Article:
MS: Speaking of states in Australia, would you like to see a round in Tasmania again?
JB: Well of course I would. Anybody that's born and bred in Tasmania, were quite distressed when it left. But it left for a reason, it left because the facility wasn't up to standard, and the facility's still not up to standard. Really we only have one group to blame for it, and I guess to a large degree sits on the table of the Tasmanian Government, because they just ignored the fact that it was likely to disappear.
So to get it back, Tasmania would have to commit a very large amount of money to upgrade the facility. Whether that happens or not, I don't know. But it is a shame for motorsport in Tasmania, because it has produced some good drivers, and there are quite enthusiastic people there. Per head of population, we probably had the best crowds ever, of anywhere around the country.
Pic: Mark Alan Jones
MS: Is there anything you can do to help get it back?
JB: No, Not really. I threw my two bob's worth in at the time, but we have a Labor Government down there, and Labor Government's are useless as far as I'm concerned.
MS: Looking forward to the one race remaining at Bathurst, what are your prospects alongside Jim Richards?
JB: I think our prospects are reasonable. Other than Holden Racing Team, DJR Shell Team, I reckon they are the only two teams in the competition that could say their prospects are 'very good'. Everybody else - their prospects are reasonable. (Some) more reasonable than others perhaps. You'd have to say that Larry and Russell are always strong there, so they would be again, but they don't have the facilities, nobody has the facilities and the backing that probably DJR have, and HRT even to a greater degree have.
I go up there with some positive thoughts. I like the track. Jimmy's a great driver. The team does work well together, and we will do a reasonable job. But whether that means at the end of the day we come tenth or come first, who knows? You can do a good job and come tenth.
Pic: Mark Alan Jones
MS: In general, how has this year's championship gone for you? Has it lived up to your expectations of performance?
JB: No, definitely not. Very depressing, really. It's probably the worst, the hardest I've had ever, since I've entered the Touring Car championship a long time ago. Early in the piece we had some car problems, some unreliability problems, we had some bad luck, I've made a few blues in terms of desperation. So it hasn't been a good year, no.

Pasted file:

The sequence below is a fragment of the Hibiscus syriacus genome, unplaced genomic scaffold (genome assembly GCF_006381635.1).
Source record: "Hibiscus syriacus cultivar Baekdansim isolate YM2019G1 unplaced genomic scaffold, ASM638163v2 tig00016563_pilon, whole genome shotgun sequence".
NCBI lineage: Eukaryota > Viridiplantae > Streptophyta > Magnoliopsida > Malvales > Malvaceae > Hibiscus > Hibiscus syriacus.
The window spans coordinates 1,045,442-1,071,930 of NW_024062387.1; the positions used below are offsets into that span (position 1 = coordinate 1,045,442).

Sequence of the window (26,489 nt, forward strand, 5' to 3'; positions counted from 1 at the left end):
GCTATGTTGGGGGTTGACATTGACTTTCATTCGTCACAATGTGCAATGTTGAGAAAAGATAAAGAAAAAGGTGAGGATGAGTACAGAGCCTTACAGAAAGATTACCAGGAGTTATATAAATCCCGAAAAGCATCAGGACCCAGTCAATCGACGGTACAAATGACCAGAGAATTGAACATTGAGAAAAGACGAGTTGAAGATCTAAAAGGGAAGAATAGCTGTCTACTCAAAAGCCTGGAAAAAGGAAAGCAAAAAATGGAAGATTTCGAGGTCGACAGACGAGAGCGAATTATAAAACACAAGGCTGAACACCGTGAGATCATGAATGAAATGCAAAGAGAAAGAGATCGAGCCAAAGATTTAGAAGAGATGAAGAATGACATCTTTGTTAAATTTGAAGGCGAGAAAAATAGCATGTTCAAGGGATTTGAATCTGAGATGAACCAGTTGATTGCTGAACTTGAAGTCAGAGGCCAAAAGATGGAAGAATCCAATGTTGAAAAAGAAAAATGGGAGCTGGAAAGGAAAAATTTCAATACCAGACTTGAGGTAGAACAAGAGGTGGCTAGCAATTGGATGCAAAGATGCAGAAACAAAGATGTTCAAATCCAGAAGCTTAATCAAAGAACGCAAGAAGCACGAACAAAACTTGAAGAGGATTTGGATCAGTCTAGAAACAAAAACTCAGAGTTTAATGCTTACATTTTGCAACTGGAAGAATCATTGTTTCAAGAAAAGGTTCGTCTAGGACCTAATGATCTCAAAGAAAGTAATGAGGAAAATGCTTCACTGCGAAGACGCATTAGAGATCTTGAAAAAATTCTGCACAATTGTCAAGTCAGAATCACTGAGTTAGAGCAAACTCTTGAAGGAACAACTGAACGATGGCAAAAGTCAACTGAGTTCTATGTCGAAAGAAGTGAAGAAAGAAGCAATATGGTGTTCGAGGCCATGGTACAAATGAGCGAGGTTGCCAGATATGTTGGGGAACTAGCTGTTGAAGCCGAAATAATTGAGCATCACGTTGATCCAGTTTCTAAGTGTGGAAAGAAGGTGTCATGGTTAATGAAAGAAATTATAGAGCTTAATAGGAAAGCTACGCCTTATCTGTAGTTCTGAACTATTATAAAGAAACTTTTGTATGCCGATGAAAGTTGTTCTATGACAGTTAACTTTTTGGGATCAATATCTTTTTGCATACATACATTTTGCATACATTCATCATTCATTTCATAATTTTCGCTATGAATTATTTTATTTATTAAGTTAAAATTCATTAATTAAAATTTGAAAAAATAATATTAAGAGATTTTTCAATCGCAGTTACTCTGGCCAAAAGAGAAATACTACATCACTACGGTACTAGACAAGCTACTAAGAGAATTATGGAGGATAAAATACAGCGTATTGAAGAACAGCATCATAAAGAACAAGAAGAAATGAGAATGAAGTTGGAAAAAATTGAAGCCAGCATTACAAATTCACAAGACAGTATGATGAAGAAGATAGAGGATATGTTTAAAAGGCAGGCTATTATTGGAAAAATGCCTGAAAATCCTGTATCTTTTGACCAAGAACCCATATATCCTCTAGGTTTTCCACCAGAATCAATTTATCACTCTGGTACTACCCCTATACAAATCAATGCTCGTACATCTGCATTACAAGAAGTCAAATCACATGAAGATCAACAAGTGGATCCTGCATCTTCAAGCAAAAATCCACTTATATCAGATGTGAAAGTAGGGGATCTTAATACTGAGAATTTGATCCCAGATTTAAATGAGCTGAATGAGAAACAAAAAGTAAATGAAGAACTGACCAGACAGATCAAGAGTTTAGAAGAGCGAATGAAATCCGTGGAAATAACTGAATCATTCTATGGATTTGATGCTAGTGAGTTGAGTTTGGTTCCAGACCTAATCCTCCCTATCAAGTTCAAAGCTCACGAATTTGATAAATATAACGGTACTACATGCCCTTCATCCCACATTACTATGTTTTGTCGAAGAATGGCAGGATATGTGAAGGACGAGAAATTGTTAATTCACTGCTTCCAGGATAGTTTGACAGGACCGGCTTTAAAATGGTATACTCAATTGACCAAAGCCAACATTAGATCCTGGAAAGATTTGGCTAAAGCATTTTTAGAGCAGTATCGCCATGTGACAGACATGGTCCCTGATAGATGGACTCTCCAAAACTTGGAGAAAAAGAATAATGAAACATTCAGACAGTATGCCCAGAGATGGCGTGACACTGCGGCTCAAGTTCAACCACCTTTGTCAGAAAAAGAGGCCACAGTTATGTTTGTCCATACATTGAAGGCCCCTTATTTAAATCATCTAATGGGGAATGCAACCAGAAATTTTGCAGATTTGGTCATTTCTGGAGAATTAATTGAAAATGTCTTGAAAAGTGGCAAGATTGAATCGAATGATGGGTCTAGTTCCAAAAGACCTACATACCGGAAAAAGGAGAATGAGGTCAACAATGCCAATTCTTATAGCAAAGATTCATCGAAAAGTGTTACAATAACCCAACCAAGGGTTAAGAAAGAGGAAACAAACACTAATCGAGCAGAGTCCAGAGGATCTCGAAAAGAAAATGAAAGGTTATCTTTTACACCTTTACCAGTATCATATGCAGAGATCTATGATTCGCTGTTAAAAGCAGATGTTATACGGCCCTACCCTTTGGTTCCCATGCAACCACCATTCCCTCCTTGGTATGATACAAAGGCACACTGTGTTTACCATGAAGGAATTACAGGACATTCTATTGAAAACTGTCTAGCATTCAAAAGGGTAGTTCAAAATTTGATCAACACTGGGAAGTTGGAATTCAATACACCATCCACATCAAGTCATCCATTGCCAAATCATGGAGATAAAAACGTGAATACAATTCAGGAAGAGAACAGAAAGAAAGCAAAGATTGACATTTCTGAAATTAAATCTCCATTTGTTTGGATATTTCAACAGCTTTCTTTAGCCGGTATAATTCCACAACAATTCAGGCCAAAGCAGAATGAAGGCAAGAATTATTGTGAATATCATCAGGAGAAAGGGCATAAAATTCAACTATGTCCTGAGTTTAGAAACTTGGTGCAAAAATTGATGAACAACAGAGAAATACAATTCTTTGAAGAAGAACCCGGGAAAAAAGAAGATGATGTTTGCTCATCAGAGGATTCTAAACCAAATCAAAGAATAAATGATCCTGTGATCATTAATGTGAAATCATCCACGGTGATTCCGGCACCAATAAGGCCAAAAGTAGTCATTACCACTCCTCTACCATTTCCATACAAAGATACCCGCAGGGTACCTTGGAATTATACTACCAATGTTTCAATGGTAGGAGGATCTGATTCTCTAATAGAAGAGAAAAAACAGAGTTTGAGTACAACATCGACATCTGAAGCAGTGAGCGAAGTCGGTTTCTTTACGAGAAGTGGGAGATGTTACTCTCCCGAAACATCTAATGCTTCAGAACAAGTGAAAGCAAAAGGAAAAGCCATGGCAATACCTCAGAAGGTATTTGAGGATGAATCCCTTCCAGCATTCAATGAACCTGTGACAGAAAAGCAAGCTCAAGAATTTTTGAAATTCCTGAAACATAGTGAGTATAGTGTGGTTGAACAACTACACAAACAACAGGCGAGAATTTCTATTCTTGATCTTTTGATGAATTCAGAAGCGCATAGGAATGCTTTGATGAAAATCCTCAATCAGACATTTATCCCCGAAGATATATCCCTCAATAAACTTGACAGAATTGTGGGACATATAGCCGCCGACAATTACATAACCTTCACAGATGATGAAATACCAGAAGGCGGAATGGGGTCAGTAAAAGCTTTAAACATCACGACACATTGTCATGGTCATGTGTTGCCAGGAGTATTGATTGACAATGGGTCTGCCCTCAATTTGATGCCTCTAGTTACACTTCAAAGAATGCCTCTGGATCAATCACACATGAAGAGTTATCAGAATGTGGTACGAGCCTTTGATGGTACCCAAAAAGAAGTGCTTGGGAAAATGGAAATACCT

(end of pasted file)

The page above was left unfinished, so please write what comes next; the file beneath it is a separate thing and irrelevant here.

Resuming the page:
But we have shown flashes of, I wouldn't use the term brilliance, but we've shown flashes of speed, and sometimes consistency. We've had a problem with the car being very hard on it's rear tyres, which is a problem, and we're still trying to get to grips with it. Until we get a new car, we may not be able to fix it. It's been frustrating, but motorracing's full of frustration, I've been in it long enough to understand that.
Pic: Mark Alan Jones
MS: One final question about Project Blueprint, has it worked? Has it helped the competition?
JB: Well, has it started yet?
MS: Well, the front undertray was the start...
JB: The front undertray did absoultely nothing. There's many more issues than the front undertray. The front undertray did nothing. Very recently, TEGA and AVESCO conducted some tests on a Falcon and a Holden racing versions to measure, scientifically, the amount of downforce on the cars. The Holden has, I think, this is off the top of my head, so it may be not quite accurate, but it's close, four times, at least four times the amount of front downforce the Falcon has.
MS: That's with the new (TEGA) undertray?
JB: With the new undertray
MS: That also with the 100mm cut off the Holden?
JB: With the 100mm cut of the Holden. It's basicially aerodynamics. The top part of the car also has an effect. The Falcon, because as a road car, it's so low drag, and so slippery, it affects the performance of the race car. In a road car, you want a nice slippery car; in a racecar you don't, you want downforce. Ford's are at a very big disadvantage, which hopefully Project Blueprint will address for next year.
This was factual stuff, this is not just politicing, shouting and screaming, which is a very good part of what the Holden teams do. I think the idea of Project Blueprint, and the intent is very good, but at the moment, it hasn't done a thing.
For instance, the track of the Holden, the front track is much, much wider than a Falcon. And it was just allowed to happen early in the piece when they were building those VTs, because they all grizzled so much, they couldn't fit the wheels under the guards, so they let them widen the guards. Now you're not allowed to widen the guards of a Falcon. 45 or 50mm narrower, that makes a huge difference. There's lots of things that need sorting out.
At the moment though, all you can do is get on with what you're doing. At least TEGA and AVESCO have the intent to fix it, and that's something that has never happened before.